Browsing Faculty of Science and Engineering by Journal
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A review of photovoltaic module technologies for increased performance in tropical climateThe global adoption and use of photovoltaic modules (PVMs) as the main source of energy is the key to realising the UN Millennium Development Goals on Green Energy. The technology – projected to contribute about 20% of world energy supply by 2050, over 60% by 2100 and leading to 50% reduction in global CO2 emissions – is threatened by its poor performance in tropical climate. Such performance discourages its regional acceptance. The magnitude of crucial module performance influencing factors (cell temperature, wind speed and relative humidity) reach critical values of 90 °C, 0.2 m/s and 85%, respectively in tropical climates which negatively impact module performance indices which include power output (PO), power conversion efficiency (PCE) and energy payback time (EPBT). This investigation reviews PVM technologies which include cell, contact and interconnection technologies. It identifies critical technology route(s) with potential to increase operational reliability of PVMs in the tropics when adopted. The cell performance is measured by PO, PCE and EPBT while contacts and interconnections performance is measured by the degree of recombination, shading losses and also the rate of thermo-mechanical degradation. It is found that the mono-crystalline cell has the best PCE of 25% while the Cadmium Telluride (CdTe) cell has the lowest EPBT of 8-months. Results show that the poly-crystalline cell has the largest market share amounting to 54%. The CdTe cell exhibits 0% drop in PCE at high-temperatures and low irradiance operations – demonstrating least affected PO by the conditions. Further results establish that back contacts and back-to-back interconnection technologies produce the least recombination losses and demonstrate absence of shading in addition to possessing longest interconnection fatigue life. Based on these findings, the authors propose a PVM comprising CdTe cell, back contacts and back-to-back interconnection technologies as the technology with latent capacity to produce improved performance in tropical climates.
A state of the art of required techniques for employing activated carbon in renewable energy powered adsorption applicationsThis paper reviews, for the first time, the measurement adsorption characteristics techniques to facilitate optimal testing of the validity of adsorbent materials in adsorption applications. Thermo-physical properties, adsorption characteristics and modelling techniques are presented. The characterisation of material thermo-physical properties includes true and bulk densities, specific heat capacity, surface area, pore volume distribution and thermal conductivity. The adsorption characteristics were categorized into adsorption isotherms and kinetics including experimental and theoretical equations. A range of models used in the simulation of adsorption cooling systems is presented and discussed. The paper highlights the conditions for which each measurement technique is most suitable and the limitations of modelling techniques, which is a vital element in the robust assessment of the performance of adsorption cooling units.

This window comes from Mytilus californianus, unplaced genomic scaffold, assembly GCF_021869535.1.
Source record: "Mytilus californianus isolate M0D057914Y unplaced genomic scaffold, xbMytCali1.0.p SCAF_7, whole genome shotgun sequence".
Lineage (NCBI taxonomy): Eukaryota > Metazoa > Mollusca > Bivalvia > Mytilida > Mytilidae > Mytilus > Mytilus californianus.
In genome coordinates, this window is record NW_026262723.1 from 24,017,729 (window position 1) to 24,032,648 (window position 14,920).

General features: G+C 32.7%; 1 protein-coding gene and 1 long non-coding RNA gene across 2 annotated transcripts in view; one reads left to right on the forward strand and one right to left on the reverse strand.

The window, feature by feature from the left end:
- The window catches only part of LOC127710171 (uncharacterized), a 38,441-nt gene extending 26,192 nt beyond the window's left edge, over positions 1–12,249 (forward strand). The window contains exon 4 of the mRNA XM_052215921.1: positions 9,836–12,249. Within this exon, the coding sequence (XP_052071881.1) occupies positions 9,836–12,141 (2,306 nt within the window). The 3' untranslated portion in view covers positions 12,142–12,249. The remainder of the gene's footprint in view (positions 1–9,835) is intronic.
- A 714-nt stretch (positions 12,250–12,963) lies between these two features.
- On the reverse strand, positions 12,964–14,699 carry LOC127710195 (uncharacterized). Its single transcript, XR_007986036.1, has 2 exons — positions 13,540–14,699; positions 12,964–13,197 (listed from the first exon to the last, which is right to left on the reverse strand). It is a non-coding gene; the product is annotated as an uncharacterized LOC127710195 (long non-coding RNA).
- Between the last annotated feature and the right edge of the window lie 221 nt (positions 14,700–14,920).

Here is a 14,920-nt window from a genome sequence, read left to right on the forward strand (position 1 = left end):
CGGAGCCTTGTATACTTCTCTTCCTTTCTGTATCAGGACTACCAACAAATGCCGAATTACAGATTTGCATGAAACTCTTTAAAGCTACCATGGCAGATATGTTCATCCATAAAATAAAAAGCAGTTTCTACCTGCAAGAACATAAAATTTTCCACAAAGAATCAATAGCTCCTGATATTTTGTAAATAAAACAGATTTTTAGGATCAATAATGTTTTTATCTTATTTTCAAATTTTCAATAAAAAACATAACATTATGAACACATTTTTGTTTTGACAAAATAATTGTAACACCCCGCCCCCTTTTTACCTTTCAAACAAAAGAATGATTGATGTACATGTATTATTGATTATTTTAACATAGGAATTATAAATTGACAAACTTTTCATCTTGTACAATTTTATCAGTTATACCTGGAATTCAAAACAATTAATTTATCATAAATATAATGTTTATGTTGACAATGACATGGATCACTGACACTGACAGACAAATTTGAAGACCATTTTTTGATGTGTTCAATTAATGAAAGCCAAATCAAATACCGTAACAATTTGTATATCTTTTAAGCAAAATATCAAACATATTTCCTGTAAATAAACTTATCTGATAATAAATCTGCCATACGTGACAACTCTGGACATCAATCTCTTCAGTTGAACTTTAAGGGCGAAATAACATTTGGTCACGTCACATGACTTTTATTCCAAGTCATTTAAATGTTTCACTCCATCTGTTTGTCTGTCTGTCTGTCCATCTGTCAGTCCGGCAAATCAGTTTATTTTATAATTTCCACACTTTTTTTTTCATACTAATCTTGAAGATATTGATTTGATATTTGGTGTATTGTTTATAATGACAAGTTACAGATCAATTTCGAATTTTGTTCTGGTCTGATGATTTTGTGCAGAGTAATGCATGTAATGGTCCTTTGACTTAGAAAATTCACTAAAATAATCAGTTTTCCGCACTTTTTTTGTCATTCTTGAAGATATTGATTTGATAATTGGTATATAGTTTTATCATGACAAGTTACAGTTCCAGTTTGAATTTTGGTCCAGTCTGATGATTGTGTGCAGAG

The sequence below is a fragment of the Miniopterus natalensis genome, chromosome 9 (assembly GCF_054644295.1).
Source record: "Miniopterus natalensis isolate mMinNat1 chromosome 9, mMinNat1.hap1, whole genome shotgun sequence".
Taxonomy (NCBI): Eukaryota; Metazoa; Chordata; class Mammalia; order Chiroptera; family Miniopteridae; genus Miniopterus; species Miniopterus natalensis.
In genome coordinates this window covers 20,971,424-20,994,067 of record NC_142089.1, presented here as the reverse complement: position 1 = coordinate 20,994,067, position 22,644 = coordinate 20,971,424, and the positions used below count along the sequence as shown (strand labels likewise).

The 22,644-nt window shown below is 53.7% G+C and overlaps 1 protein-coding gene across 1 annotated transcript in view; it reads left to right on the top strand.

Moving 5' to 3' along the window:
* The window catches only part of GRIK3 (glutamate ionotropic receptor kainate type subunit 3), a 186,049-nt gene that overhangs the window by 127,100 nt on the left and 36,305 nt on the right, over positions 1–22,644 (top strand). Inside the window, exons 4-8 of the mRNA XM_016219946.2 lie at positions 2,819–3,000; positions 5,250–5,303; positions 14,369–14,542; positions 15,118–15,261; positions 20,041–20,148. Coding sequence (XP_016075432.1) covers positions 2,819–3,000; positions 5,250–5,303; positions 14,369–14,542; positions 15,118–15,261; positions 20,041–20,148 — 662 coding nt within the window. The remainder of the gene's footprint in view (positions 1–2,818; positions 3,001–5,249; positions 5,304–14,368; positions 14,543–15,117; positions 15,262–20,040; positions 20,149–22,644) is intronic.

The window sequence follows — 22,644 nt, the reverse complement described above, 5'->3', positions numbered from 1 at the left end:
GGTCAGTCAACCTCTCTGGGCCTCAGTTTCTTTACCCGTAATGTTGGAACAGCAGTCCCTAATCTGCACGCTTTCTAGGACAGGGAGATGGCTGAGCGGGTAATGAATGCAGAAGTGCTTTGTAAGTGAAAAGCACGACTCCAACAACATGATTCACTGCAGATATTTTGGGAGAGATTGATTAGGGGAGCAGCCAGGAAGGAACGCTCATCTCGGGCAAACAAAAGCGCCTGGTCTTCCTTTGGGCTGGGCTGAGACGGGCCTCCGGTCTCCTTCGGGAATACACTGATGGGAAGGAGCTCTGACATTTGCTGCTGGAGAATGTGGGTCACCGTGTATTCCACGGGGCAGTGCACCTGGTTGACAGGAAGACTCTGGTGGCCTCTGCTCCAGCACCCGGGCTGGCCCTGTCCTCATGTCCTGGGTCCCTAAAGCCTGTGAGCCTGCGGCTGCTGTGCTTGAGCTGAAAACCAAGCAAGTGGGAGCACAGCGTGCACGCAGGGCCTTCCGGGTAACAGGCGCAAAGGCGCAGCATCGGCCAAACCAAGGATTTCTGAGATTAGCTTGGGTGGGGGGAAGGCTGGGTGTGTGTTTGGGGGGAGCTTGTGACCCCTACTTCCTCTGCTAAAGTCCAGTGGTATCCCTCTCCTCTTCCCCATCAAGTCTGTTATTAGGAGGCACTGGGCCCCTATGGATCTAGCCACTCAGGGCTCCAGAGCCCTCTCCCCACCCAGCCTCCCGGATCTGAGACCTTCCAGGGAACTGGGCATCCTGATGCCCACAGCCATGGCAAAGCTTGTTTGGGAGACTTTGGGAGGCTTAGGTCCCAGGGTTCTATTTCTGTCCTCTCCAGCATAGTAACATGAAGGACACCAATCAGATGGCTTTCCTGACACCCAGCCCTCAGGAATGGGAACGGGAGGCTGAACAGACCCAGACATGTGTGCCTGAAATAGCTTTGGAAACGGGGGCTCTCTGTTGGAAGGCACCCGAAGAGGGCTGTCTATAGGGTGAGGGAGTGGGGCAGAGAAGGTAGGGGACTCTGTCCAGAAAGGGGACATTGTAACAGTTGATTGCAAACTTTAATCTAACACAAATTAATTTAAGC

Comprehensive investigation on hydrogen and fuel cell technology in the aviation and aerospace sectorsThe world energy consumption is greatly influenced by the aviation industry with a total energy consumption ranging between 2.5% and 5%. Currently, liquid fossil fuel, which releases various types of Greenhouse Gas (GHG) emissions, is the main fuel in the aviation industry. As the aviation industry grows rapidly to meet the requirements of the increased world population, the demand for environmentally friendly power technology for various applications in the aviation sector has been increased sharply in recent years. Among the various clean power sources, energy obtained from hydrogen is considered the future for energy generation in the aviation industry due to its cleanness and abundance. This paper aims to give an overview of the potential aviation applications where hydrogen and fuel cell technology can be used. Also, the major challenges that limit the wide adoption of hydrogen technology in aviation are highlighted and future research prospects are identified.
Operation and planning of distribution networks with integration of renewable distributed generators considering uncertainties: A review© 2016 Elsevier Ltd Distributed generators (DGs) are a reliable solution to supply economic and reliable electricity to customers. It is the last stage in delivery of electric power which can be defined as an electric power source connected directly to the distribution network or on the customer site. It is necessary to allocate DGs optimally (size, placement and the type) to obtain commercial, technical, environmental and regulatory advantages of power systems. In this context, a comprehensive literature review of uncertainty modeling methods used for modeling uncertain parameters related to renewable DGs as well as methodologies used for the planning and operation of DGs integration into distribution network. The authors strongly recommend this review to researchers, scientists and engineers who are working in this field of research work.